Franz Ferdinand – Live Show In Brighton Inspires Hope & Joy

Apologies in advance if this concert review is skewed by my specific interests but the benefit of sharing personal peculiarities is rather the point.

In a recent interview the members of Franz Ferdinand described a desire to make a record they could imagine people listening to today. Today being the future we always imagined. It’s curiously apt that the Modernists who inspired much of Franz Ferdinand’s visual imagery conspired to drive culture into a cul-de-sac where original individual creativity was no longer relevant or thought to be genuinely possible.

Normally when you hear statements like the above from a band it’s a cue for the Les Frères Chemical to remix your almost finished songs but in this case its peculiar because A) I think they meant it and B) they seem to have achieved it.  Achieved it if you subscribe to a rather old idea of the future currently gaining traction amongst critical theorists and athletics coaches*. I’m referring to A. N. Whitehead’s call to frame life as organic event rather than fixed object in his book Process and Reality. Central to this is the idea that individual creativity is a strange and dislocated thing. In ontological terms, he sees life as becoming rather than the artfully quirky state of being, (hip) seen through the bottom of a coke bottle.

In parallel to the commercialisation of individuality the problem with Modernism’s idea of creativity as the “new” was that everything ended up being a manifesto of an idea of the “new” rather than original in the true germinal sense of the word. This is mirrored in pop music’s tension between repetition and a quest for nascent originality. During my attendance at the concert with my Wife and two sons I realised this entanglement was richly and generously played out in every Franz Ferdinand song.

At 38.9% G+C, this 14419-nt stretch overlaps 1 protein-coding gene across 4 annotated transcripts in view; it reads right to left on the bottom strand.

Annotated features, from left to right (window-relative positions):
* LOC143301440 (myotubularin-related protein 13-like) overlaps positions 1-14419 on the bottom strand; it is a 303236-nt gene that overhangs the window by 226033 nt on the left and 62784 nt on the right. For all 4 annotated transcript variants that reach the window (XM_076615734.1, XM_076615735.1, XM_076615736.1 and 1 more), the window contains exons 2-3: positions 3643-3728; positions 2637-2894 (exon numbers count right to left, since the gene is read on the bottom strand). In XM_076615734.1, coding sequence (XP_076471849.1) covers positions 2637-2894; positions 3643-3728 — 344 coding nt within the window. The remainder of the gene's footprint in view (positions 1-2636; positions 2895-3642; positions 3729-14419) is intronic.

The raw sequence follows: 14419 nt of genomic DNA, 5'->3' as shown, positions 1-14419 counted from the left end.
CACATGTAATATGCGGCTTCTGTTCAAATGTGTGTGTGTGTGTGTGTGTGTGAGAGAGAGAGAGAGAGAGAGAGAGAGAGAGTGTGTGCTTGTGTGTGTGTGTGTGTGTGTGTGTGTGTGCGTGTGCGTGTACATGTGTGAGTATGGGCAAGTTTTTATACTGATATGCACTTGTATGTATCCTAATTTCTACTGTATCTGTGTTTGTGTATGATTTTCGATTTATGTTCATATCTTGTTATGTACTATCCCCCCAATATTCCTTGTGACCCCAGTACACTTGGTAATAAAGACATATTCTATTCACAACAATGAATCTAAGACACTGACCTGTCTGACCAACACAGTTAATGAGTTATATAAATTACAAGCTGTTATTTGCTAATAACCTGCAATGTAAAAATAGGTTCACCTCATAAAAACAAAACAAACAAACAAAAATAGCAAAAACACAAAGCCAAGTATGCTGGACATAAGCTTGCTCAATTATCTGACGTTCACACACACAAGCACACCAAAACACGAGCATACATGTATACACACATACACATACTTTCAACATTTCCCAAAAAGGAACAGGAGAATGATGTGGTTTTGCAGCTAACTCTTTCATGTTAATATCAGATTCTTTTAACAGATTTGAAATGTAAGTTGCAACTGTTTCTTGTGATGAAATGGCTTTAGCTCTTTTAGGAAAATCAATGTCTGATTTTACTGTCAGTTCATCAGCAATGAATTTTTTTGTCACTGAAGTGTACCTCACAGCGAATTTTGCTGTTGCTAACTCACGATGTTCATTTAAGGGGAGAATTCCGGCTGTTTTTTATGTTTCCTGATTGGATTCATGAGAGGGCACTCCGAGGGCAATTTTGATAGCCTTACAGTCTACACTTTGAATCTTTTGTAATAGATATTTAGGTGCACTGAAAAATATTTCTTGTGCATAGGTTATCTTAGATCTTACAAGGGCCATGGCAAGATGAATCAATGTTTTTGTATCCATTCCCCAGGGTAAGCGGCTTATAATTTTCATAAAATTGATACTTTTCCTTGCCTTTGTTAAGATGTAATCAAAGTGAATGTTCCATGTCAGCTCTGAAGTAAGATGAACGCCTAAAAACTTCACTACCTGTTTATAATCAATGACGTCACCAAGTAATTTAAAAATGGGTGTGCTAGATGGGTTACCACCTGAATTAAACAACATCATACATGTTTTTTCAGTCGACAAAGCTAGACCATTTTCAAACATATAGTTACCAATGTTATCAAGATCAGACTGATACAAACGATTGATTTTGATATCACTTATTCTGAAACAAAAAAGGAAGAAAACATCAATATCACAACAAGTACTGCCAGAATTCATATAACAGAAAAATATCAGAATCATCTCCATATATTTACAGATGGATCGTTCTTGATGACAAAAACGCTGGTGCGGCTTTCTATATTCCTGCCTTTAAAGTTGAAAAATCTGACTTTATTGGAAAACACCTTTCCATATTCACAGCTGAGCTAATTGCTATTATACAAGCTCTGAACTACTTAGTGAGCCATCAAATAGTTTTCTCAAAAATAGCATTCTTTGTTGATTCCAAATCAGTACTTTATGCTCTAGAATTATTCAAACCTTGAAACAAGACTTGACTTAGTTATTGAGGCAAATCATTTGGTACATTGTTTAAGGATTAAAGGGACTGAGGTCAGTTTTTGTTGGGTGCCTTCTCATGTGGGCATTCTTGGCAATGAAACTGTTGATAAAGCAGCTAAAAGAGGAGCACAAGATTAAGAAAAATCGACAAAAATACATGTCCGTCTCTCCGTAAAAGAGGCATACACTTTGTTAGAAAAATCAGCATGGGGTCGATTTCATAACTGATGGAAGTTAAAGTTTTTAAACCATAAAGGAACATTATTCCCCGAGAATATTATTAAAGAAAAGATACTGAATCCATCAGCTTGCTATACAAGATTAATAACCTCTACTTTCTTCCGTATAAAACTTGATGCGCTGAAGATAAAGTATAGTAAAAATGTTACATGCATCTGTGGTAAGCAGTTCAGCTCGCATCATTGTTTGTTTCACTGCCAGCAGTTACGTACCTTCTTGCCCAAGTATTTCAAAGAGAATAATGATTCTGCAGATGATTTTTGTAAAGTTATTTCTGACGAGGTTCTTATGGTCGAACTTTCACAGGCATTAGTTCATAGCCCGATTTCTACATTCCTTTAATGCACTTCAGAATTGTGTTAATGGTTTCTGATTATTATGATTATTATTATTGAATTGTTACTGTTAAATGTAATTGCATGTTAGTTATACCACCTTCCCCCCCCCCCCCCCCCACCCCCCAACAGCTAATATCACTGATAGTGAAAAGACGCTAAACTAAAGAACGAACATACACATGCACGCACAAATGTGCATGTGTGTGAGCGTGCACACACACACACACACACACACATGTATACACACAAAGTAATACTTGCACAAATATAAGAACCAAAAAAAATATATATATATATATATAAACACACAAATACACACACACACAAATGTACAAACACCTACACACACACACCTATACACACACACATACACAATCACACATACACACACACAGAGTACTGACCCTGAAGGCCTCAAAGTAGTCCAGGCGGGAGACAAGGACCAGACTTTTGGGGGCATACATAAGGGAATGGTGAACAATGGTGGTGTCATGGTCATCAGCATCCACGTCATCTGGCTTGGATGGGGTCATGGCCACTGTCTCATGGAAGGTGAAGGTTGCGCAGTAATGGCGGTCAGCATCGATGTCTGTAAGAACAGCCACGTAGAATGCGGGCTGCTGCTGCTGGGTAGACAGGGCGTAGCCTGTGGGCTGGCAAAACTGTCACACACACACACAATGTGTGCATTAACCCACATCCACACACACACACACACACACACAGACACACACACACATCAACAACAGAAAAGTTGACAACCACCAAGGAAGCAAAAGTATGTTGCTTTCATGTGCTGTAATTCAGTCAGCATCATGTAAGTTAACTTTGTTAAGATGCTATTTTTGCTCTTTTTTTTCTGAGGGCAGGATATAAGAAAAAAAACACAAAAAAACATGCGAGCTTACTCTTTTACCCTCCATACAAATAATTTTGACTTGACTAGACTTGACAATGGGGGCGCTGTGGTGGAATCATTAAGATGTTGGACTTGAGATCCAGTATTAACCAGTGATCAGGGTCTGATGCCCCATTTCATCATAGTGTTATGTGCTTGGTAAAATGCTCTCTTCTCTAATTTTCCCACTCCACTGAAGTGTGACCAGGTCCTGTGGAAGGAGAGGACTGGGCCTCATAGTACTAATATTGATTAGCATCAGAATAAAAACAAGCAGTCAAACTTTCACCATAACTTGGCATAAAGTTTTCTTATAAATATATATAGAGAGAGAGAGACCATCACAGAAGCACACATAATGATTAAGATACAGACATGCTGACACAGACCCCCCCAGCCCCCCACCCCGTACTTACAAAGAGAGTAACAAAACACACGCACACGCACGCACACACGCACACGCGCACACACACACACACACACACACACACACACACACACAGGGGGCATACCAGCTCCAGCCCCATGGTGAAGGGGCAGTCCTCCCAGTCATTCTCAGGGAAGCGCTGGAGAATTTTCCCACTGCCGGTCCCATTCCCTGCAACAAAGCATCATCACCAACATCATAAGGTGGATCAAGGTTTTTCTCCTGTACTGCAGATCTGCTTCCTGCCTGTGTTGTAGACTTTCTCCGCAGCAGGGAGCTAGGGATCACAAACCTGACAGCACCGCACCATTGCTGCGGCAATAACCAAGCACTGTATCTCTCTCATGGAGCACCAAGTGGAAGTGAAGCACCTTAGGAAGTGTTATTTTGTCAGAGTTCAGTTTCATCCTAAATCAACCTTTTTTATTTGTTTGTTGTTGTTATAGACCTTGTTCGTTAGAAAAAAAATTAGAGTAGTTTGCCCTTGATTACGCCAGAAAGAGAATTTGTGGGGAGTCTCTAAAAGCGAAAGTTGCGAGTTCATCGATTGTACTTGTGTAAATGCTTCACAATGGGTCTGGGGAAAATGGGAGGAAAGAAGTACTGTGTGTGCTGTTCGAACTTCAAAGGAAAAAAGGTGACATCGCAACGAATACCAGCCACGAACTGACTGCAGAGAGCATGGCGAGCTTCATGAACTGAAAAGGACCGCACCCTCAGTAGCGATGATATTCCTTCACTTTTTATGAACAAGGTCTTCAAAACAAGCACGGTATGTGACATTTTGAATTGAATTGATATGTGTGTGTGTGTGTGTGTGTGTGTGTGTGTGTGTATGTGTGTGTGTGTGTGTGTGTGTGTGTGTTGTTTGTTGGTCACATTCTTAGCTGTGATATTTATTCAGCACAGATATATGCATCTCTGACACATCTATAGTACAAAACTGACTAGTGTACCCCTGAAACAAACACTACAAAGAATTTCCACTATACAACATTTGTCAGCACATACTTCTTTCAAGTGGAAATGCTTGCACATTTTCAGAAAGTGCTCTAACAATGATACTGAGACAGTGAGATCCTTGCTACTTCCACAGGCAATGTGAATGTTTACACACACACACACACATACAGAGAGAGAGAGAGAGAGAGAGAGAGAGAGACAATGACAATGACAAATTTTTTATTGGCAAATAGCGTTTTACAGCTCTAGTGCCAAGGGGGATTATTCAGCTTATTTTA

A lot of people and artists(!) are wary of theoretical discourse around arts and culture. I think this is because they think, perhaps justifiably, that it ruins the experience of the music or the artefact. It’s ironic then that a lot of really helpful theory surrounds the idea that original creativity can free us from the stasis of a patriarchal culture where consumerist forces convert creativity into just another ersatz chunk of monetary power. I’m thinking largely of Deleuze and Guattari’s pragmatic calling for a “local engagement that can be the only condition of resistance the only condition by which resistance may create a new cosmos.”

I think some bands joyfully retain this idiosyncratic localness, they thereby force the cultivation of an explosive engagement in their audience. This localness is about rendering subjective singularities before they are congealed into recognisable and repeatable forms. Franz Ferdinand are one such local band. In this light their peculiarities are not adopted mannerisms but part of a heart-felt desire to create something new. By this I don’t mean a synthesis of existing elements (see mash-up) but something non-repeatable.

The trouble is that somnambulistic UX culture lulled creatives (humans) into thinking that “its all been done” as if local strangeness counts for nothing. At the end of the 20th Century we all became the “girl with the mousy hair”. Deleuze argues that genuine originality in art can return us to a Nietzschean innocence of becoming. This is the child’s wide-eyed vision of the eternal return. Or as Simon O’Sullivan says in the intro to Deleuze and Guattari, “The new is an outside that exists within this world”. The problem is, and I get the feeling this is what new Franz Ferdinand song “Huck and Jim” addresses, is that pop music, like fashion, relies upon repetition of the idea of something new rather than something authentically new or local.  The lyric, “We’re going to America / We’re gonna tell them about the NHS” is really about the dangers of turning genuine issues into an emblematic form of status creation.